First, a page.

Central to Osborn’s life work was the racist hierarchy of eugenics, the control of immigration, the deportation of unwelcome migrants, and the enforced control of human reproduction. It is impossible that the Trustees meant anything else.

4. Eugenics Now

Nor are these eugenics solely a thing of the past. This week it emerged that University College London has been holding a series of eugenics conferences, calling for the “phasing out” of “populations of incompetent cultures.” These events are funded by an unpleasant US-based outfit called The Pioneer Fund. This group was founded by Wycliffe Draper, a collaborator of Osborne’s. His nephew Fairfield Osborn was a founding director and continued to work with Draper until they split in the late 1950s.

Today, the Fund supports white supremacist Richard Spencer, who was active at Charlottesville, and it continues to promote old-fashioned Jew hatred.

But it’s not just the lunatic fringe. The continuance of eugenic ideas occurs every time someone calls someone else a “moron” or an “imbecile,” which were categories of eugenic deficiency.  Or when Donald Trump says “laziness is a trait in blacks.”

Trump is adept at the art of racialized provocation. The day after his “shithole” remarks, he appeared to the press in front of a portrait of Teddy Roosevelt.

Trump and Roosevelt

There is no danger that Roosevelt will be forgotten or erased from history if his statue is removed. The point is rather that his statue is part of an active network of racialized signification. Which is to say: how does race have meaning? It connects. It links Trump to Roosevelt via the idea of the dominant Hero, whiteness, and white supremacy.

5. Why Everyone Should Want the Monuments to Fall

In the Commission Report on the Columbus Monument, the 1891 lynching of eleven Italian Americans in New Orleans is cited to explain why the Monument was needed. Indeed, this period saw the notorious “one drop” rule in Louisiana, meaning that a person with any non-“white” descent at all was considered “colored,” to use the terminology of the time. In 1892, Homer Plessy boarded a segregated railway train in New Orleans, leading to the Supreme Court case Plessy v. Ferguson that upheld “separate but equal.”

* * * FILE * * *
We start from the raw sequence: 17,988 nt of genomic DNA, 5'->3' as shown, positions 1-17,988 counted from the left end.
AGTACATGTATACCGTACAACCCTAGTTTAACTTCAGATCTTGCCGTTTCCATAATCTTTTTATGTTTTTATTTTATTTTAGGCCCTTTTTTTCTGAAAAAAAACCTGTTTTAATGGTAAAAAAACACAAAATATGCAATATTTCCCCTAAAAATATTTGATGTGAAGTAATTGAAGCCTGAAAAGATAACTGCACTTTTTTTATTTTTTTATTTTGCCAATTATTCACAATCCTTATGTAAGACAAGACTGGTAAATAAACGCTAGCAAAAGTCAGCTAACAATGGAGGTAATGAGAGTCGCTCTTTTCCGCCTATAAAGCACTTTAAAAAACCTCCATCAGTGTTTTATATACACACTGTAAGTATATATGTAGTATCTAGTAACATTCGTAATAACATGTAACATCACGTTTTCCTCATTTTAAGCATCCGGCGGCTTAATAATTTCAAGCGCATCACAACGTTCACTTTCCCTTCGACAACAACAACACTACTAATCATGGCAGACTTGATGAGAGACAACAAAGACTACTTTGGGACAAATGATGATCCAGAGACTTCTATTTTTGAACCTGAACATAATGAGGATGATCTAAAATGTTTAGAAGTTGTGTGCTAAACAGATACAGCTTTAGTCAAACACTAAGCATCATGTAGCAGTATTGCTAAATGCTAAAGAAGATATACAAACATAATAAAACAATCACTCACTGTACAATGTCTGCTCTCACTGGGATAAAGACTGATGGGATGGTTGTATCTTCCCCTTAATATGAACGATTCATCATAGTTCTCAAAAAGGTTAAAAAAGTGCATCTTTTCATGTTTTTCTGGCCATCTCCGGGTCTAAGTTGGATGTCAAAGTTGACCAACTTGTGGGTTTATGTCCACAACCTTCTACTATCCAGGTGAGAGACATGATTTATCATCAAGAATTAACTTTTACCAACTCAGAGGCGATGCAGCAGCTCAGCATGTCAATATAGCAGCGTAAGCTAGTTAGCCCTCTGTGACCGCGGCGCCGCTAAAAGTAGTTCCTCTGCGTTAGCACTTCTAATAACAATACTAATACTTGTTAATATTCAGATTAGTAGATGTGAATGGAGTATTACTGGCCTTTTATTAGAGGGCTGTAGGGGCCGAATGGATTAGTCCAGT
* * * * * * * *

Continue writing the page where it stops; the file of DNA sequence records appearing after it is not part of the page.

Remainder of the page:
It was in this intensely racialized context that the Columbus Monument was erected in New York. The claim Italian-Americans were making was to be “white.” And it’s not hard to understand why, given the then-ongoing violence of white supremacy. But that is no reason to sustain the argument today. Without even considering Columbus’ devastating impact for Indigenous peoples–though of course in a wider frame we should– present-day Italian-Americans and other “whites” should not want to be white in the manner of 1892. And that’s what this Monument means. But it didn’t work.

The 1924 Immigration Act set the annual quota of any nationality at 2% of the number of foreign-born persons of such nationality resident in the United States in 1890. According to eugenic theory, there is not a single “white” European “race” but rather three. The eugenically preferred “Nordic” race is truly “white.” Distinct were  Southern Europeans–mostly Italians for practical purposes–and Eastern Europeans, meaning Jews. The 1924 Act intended to promote Nordic immigration and limit that of Southern and Eastern Europeans.

The results of the Act were dramatic. From 1901-1914, 2.9 million Italians immigrated, an average of 210,000 per year. Under the 1924 Act, only 4,000 per year were admitted–a 98% decrease. These restrictions did not end until 1965 and Attorney General Sessions has cited the 1924 Act as an inspiration for current attempts to limit immigration.